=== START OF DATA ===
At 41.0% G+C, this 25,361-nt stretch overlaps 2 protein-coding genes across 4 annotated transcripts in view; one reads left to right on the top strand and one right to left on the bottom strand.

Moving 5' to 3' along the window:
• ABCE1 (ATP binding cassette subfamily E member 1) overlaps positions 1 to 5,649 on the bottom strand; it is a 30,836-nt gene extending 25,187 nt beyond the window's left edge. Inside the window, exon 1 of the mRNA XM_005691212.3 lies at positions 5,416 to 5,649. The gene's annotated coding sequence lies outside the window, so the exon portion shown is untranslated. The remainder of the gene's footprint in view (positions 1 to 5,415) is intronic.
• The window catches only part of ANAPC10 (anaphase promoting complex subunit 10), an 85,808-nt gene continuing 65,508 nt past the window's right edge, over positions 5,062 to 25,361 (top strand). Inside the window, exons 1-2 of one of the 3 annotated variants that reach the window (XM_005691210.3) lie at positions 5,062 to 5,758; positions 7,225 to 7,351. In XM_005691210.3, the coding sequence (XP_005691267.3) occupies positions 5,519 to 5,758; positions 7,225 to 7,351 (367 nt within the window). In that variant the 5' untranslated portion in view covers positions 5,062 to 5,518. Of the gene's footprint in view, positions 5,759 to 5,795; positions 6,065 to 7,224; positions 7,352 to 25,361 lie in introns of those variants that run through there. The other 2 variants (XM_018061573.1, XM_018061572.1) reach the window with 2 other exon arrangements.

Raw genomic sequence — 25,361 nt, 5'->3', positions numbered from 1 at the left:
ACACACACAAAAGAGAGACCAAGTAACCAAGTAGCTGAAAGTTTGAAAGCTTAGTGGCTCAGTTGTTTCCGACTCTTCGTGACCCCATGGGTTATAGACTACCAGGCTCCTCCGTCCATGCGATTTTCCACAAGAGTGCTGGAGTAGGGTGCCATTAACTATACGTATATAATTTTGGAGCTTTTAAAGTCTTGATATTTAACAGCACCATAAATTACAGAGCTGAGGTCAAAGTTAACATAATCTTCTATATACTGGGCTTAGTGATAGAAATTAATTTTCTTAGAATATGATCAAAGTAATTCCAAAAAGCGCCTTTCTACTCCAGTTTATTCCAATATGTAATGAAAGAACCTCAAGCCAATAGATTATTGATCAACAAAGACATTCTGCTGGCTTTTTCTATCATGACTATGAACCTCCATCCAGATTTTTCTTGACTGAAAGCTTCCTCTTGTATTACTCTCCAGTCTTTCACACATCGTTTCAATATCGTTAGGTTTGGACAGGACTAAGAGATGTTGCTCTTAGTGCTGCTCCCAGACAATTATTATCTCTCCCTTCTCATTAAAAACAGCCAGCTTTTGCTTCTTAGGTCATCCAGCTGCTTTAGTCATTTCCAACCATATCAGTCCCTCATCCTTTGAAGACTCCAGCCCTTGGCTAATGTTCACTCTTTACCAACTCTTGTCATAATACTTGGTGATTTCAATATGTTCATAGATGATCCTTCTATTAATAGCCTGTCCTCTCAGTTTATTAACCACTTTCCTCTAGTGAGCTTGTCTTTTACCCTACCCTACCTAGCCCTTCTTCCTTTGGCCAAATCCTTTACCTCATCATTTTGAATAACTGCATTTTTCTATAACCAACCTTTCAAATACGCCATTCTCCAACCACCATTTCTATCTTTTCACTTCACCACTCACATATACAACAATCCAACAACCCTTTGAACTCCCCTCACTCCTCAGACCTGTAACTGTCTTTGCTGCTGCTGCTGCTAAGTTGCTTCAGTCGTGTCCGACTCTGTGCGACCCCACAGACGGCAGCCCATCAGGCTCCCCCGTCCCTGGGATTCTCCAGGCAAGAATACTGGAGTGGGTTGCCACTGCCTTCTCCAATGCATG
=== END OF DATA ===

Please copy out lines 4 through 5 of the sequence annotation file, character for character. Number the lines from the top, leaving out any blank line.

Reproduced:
• The window catches only part of ANAPC10 (anaphase promoting complex subunit 10), an 85,808-nt gene continuing 65,508 nt past the window's right edge, over positions 5,062 to 25,361 (top strand). Inside the window, exons 1-2 of one of the 3 annotated variants that reach the window (XM_005691210.3) lie at positions 5,062 to 5,758; positions 7,225 to 7,351. In XM_005691210.3, the coding sequence (XP_005691267.3) occupies positions 5,519 to 5,758; positions 7,225 to 7,351 (367 nt within the window). In that variant the 5' untranslated portion in view covers positions 5,062 to 5,518. Of the gene's footprint in view, positions 5,759 to 5,795; positions 6,065 to 7,224; positions 7,352 to 25,361 lie in introns of those variants that run through there. The other 2 variants (XM_018061573.1, XM_018061572.1) reach the window with 2 other exon arrangements.

Raw genomic sequence — 25,361 nt, 5'->3', positions numbered from 1 at the left: